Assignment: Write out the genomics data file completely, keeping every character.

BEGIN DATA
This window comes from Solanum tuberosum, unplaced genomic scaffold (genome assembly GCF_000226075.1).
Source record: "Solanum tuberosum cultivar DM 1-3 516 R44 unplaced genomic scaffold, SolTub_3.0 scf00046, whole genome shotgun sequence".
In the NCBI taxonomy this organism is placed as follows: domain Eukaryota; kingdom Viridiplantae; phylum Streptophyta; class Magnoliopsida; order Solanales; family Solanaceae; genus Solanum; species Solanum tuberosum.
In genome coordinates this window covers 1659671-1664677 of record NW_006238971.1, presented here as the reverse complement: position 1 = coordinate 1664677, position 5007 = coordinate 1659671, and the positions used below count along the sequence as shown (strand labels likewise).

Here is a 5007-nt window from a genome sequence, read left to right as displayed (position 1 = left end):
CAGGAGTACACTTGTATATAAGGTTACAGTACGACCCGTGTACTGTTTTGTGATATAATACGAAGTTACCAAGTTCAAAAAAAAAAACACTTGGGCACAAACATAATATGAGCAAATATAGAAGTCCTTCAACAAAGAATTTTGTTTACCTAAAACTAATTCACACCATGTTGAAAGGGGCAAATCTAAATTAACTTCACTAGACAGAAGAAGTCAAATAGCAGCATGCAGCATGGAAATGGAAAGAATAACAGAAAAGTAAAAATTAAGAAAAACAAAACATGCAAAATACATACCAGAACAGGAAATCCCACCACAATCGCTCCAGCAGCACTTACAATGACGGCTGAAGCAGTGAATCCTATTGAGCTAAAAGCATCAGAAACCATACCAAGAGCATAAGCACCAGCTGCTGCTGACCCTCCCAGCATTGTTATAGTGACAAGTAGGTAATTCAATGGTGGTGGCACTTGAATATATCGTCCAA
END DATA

This window comes from Solanum tuberosum, unplaced genomic scaffold (genome assembly GCF_000226075.1).
Source record: "Solanum tuberosum cultivar DM 1-3 516 R44 unplaced genomic scaffold, SolTub_3.0 scf00046, whole genome shotgun sequence".
In the NCBI taxonomy this organism is placed as follows: domain Eukaryota; kingdom Viridiplantae; phylum Streptophyta; class Magnoliopsida; order Solanales; family Solanaceae; genus Solanum; species Solanum tuberosum.
In genome coordinates this window covers 1659671-1664677 of record NW_006238971.1, presented here as the reverse complement: position 1 = coordinate 1664677, position 5007 = coordinate 1659671, and the positions used below count along the sequence as shown (strand labels likewise).

Here is a 5007-nt window from a genome sequence, read left to right as displayed (position 1 = left end):
CAGGAGTACACTTGTATATAAGGTTACAGTACGACCCGTGTACTGTTTTGTGATATAATACGAAGTTACCAAGTTCAAAAAAAAAAACACTTGGGCACAAACATAATATGAGCAAATATAGAAGTCCTTCAACAAAGAATTTTGTTTACCTAAAACTAATTCACACCATGTTGAAAGGGGCAAATCTAAATTAACTTCACTAGACAGAAGAAGTCAAATAGCAGCATGCAGCATGGAAATGGAAAGAATAACAGAAAAGTAAAAATTAAGAAAAACAAAACATGCAAAATACATACCAGAACAGGAAATCCCACCACAATCGCTCCAGCAGCACTTACAATGACGGCTGAAGCAGTGAATCCTATTGAGCTAAAAGCATCAGAAACCATACCAAGAGCATAAGCACCAGCTGCTGCTGACCCTCCCAGCATTGTTATAGTGACAAGTAGGTAATTCAATGGTGGTGGCACTTGAATATATCGTCCAA